Spotlight: Martin-Luc Archambault
Prominent Canadian “serial” entrepreneur has specific advice for aspiring innovators
By: Alexandra Connerty, Staff Writer
“try lots of stuff, fail fast, and regroup…look at what you have, and be inspired by it.”
Martin-Luc Archambault begrudgingly refers to himself as a serial entrepreneur. However, his extensive involvement in multiple Canadian start-up companies makes the self description of this 30 year old Angel Investor and founder of Wajam seem true.
His current involvement with two prominent Canadian Accelerators, FounderFuel and GrowLabs, diminishes any negative connotations “serial entrepreneur” may carry, and highlights the demand that exists for such an intuitive and dedicated investor and entrepreneur in Canada.
The idea for Wajam, a social search plug in, began with a need to fix an in-office problem. While his team researched start-up companies at Bolidea, everyone ultimately accumulated the exact same information. It occurred to Archambault: if the team had access to what others members were searching, the research would be completed more efficiently and effectively; enter Wajam!
Wajam allows you to take your friends’ knowledge with you while searching the web, allowing you to find more relevant results when searching. This social search technology makes your friends’ knowledge searchable and accessible by collecting what they tweet, post on Facebook or on their Delicious feed, and displaying this information on top of your search results from Google and the like.
One of the challenges Wajam is currently facing is the transition from an early-adopter audience to mainstream audience. Early adopters try Wajam, love it and tend to stay with the app, resulting in a low turnover rate. Archambault worries how the transition from the early-adopters to the average Facebook user will be achieved. The Wajam team is currently working on ways to make the social search appealing to this powerful audience by highlighting its importance as an emerging technology.
Being at the forefront of new technology is not new to Mr. Archambault. Prior to the establishment of the internet, he created a small, internet-like community called BBS, Bulletin Board System, a computer system that allowed users to log in, search for and share information with one another.
Following the advent of the internet, Archambault hacked into the primary search engines, Yahoo, Altavista, and Webcrawler, and implemented SEO tactics to promote specific websites on top of the search engines.
After obtaining a degree in Business Administration from HEC-Universite de Montreal, he created a browser toolbar that was downloaded 50 million times. In 2005, this technology, along with its parent company, CDT, was acquired by Zango, an online advertising business able to target ads to individuals based on their searches.
Try lots of stuff, fail fast, and regroup…look at what you have, and be inspired by it.
In 2008, Archambault, along with Oliver Cabanes and Magali Janviers, co-founded Bolidea, one of Canada’s first prominent incubators. It was here that Wajam and other start-ups such as Planbox, Artfox and Acadam, were born. Bolidea also invested in Modasuite, Anomalous Networks, Real Ventures and Montreal Startup.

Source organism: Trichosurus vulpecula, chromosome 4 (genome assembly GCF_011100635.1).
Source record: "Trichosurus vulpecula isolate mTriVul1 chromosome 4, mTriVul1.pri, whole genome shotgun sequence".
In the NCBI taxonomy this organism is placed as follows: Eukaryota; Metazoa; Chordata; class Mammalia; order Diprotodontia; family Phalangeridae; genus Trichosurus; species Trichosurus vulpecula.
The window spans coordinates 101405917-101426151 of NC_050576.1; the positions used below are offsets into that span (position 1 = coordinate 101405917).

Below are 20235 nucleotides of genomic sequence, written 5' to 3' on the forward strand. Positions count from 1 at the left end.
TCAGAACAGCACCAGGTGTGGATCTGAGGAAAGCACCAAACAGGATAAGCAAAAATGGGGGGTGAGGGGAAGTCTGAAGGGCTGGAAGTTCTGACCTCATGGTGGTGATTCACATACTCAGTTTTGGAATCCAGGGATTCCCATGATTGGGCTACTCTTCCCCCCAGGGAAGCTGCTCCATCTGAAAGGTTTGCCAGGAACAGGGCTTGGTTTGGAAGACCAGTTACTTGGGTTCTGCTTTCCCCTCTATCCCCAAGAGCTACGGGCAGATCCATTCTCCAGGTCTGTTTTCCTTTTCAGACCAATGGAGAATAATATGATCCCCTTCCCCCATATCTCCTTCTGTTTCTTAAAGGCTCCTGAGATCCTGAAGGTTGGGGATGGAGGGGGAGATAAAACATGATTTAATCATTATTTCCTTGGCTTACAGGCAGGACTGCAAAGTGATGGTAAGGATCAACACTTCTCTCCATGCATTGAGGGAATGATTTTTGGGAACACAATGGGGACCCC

Archambault also takes pride in being an Angel Investor; for him, however, this concept amounts to more than just investing money in an idea that seemingly has potential. Rather, it is about investing in a team and becoming a mentor that can help that team play the game. Archambault uses the analogy of a board game to better explain the role of an Angel Investor: “If it is your first time playing a board game, you don’t know all of the strategies. If you have a teacher, it helps you,” he explains.
Mr. Archambault believes Canada is very adept at starting new technologies; however, he thinks we are lacking in commercialization. As a result, large companies in the US acquire Canadian start-ups. In Archambault’s opinion, the potential exists for Canadians to take new technologies to market, due to their high degree of innovation; these technologies just need to get to market before the competition does in order to have a fighting chance.
Archambault advises aspiring entrepreneurs in the online industry to “try lots of stuff, fail fast, and regroup…look at what you have, and be inspired by it”. He believes failure is necessary because it results in an important learning and growth experience. In his view, there is usually a lot of potential even in ideas that have ultimately failed and this potential is worth examining. Archambault also suggests that start-ups talk to their customers. He explains that investors will always be there, but without customers, there can be no product or service.
Wajam will be attending the Day 1 Round-table talks at the Grow Conference in Vancouver on August 17th, 2011. Archambault believes conferences like the Grow Conference are important for Canada, because they bring investors from Silicon Valley up north and make them pay attention to what is going on here. For more information, take a look at what the Grow Conference has to offer, by clicking here.
Business News with BITE.
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